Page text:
The Magical Market Savings theory only made sense as a national strategy if asset prices moved in just one direction. Here, too, the elites provided justification. In February 2005, David Lereah, chief economist of the National Association of Realtors, published Are You Missing the Real Estate Boom?: The Boom Will Not Bust and Why Property Values Will Continue To Climb Through the End of the Decade—and How To Profit From Them. Real estate, he argued, was now in the midst of a permanent boom, fueled by demographics and changes in the marketing and financing of homes. In 2005, Robert Toll, CEO of McMansion giant Toll Bros., argued, cogently, that America stood on the precipice of a brave new world in which yuppies would devote half their incomes to mortgage payments.
Wall Street bought into the same mentality, adding a new twist. Wall Street CEOs had an unshakable faith in the ability of hot new technologies—securitization and derivatives—to control and spread risk. If any risk could be managed, then any risk could be assumed—no-money-down mortgages, payment-in-kind corporate bonds, covenant-lite loans, $50 billion private-equity buyouts of cyclical companies. Whatever. Technology—zippy computer models and credit agencies—could gauge the riskiness and value of the new types of securities and derivatives. Since the firms could quantify precisely how much they could lose if things went wrong, there was little need to maintain large reserves. VAR—value at risk, the amount of money firms had at risk on any given day—became a staple of quarterly and annual reports. Lehman Bros. assured investors in 2006 that the firm, which had hundreds of billions of dollars in mostly short-term debt outstanding, could lose no more than $42 million in an off day. Whoops!
In 2007 and 2008, each of the pillars of Dumb Money began to crumble. The rules of physics still applied to finance. Interest rates, it turned out, could rise. Asset prices could, indeed, fall. Borrowers, having seen no income growth in a decade, fell behind on their debts. All of which helped cause the markets for securitizing debt and derivatives to break down.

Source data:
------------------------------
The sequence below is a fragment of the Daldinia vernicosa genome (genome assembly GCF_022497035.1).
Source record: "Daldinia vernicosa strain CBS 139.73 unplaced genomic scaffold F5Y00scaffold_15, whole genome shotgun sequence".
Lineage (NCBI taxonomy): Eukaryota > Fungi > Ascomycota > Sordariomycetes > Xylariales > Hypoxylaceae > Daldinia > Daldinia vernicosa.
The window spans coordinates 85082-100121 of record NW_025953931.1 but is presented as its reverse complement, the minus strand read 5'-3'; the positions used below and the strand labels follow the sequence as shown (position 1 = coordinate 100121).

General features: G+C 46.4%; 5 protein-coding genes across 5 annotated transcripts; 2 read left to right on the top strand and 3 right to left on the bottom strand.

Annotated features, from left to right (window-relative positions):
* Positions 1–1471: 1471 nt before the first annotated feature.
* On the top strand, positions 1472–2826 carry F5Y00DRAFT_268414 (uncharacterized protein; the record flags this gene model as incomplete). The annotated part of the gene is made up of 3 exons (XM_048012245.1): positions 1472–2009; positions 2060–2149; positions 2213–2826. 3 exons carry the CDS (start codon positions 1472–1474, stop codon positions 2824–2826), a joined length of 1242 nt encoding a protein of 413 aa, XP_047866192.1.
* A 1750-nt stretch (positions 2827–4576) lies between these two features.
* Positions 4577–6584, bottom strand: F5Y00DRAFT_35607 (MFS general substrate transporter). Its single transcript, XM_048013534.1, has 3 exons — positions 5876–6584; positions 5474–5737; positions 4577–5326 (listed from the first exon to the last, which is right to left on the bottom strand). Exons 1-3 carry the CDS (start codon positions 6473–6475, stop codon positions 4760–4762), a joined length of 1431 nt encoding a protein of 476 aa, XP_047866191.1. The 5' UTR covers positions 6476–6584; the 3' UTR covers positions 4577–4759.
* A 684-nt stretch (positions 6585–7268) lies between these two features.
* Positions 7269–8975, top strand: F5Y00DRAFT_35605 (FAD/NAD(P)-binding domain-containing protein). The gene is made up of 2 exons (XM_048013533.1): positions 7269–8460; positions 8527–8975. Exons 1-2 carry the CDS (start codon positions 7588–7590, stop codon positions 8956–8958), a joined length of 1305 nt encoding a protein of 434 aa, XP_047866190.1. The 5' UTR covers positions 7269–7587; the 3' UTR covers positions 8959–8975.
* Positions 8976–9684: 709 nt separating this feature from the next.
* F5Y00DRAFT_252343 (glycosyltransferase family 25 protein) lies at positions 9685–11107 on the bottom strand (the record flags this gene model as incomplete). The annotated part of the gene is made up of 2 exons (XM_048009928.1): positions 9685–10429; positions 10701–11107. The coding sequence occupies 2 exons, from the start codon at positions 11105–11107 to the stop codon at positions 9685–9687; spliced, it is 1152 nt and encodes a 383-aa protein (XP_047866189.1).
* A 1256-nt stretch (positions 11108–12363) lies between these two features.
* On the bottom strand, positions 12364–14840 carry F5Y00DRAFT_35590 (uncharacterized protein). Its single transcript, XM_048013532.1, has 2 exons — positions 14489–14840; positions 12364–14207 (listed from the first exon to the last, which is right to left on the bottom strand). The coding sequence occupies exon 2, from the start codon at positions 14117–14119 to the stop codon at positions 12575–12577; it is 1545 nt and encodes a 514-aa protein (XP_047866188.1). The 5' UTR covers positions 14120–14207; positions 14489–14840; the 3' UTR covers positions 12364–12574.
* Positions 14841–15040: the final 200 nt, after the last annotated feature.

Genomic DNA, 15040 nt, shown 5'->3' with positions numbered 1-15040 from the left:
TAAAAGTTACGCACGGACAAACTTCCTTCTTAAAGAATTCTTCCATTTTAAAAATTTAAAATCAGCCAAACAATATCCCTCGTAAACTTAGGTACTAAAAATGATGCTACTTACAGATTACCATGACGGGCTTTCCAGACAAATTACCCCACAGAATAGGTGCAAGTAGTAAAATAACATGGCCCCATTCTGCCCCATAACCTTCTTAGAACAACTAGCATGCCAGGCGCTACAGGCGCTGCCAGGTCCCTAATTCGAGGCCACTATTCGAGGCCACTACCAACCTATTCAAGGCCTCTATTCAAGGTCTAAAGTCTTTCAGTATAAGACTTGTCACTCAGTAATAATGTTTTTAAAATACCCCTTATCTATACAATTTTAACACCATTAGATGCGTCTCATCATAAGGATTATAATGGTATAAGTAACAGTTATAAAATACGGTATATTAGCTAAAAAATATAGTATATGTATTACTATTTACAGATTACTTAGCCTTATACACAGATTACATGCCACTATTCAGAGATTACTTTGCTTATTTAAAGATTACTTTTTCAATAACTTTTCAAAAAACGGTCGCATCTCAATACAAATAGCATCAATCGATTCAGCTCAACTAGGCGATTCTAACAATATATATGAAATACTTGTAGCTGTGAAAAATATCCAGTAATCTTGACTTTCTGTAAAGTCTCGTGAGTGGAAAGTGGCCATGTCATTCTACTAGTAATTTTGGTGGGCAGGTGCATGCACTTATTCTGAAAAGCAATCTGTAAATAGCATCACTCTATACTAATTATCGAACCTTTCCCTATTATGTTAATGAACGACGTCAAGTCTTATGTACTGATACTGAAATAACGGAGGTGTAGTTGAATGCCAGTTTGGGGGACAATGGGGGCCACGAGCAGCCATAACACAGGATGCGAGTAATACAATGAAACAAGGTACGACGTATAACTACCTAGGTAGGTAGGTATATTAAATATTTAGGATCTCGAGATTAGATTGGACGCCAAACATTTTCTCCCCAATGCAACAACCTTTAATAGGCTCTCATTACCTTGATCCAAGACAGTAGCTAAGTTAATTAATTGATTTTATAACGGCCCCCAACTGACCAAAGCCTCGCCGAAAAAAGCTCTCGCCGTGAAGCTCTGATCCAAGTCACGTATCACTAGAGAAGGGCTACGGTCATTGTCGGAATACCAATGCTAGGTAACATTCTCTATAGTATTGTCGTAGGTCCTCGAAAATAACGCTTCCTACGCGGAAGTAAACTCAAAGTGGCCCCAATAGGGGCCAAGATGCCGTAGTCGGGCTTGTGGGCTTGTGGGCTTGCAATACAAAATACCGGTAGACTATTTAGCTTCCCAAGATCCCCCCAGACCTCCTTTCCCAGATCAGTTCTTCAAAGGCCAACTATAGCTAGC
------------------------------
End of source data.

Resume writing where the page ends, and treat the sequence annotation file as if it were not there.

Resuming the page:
There's a lot more to the story, of course: the rapid rise and slow-motion humbling of the hedge fund community, the smartest of the smart money; the absurd deals pulled off by private-equity titans, who, egos swollen with cheap money, fancied themselves experts on all sorts of industries, ranging from newspapers to cars; the feckless regulators; the botched rescue plans; Wall Street's continuing, inexplicable arrogance in the face of massive failure; and the refusal of those who started the fire to take any responsibility for the inferno.
Last October, when Alan Greenspan appeared before Congress, he offered something of a mea culpa. Greenspan had been the chief proselytizer for the holy trinity of the Dumb Money creed: low interest rates, deregulated markets, and the ability of financial innovation to insulate markets from calamities. But Greenspan was experiencing a dark night of the soul. "I found a flaw," in the theories, he said. "I was shocked because I had been going for 40 years or more with very considerable evidence that it was working exceptionally well." A flaw? The persistence of low interest rates, which, he assured us, made all the sense in the world, sparked a speculative orgy in securities and derivatives. These instruments, he had assured us, would help people manage risk; instead, they created systemic risk. And deregulated, free and open markets had gone so haywire they required massive government intervention. In short, pretty much everything Greenspan said about how this system was supposed to work turned out to be wrong. And yet he's still around, offering cures to treat the disease he failed to diagnose. Maybe the Era of Dumb Money isn't over just yet.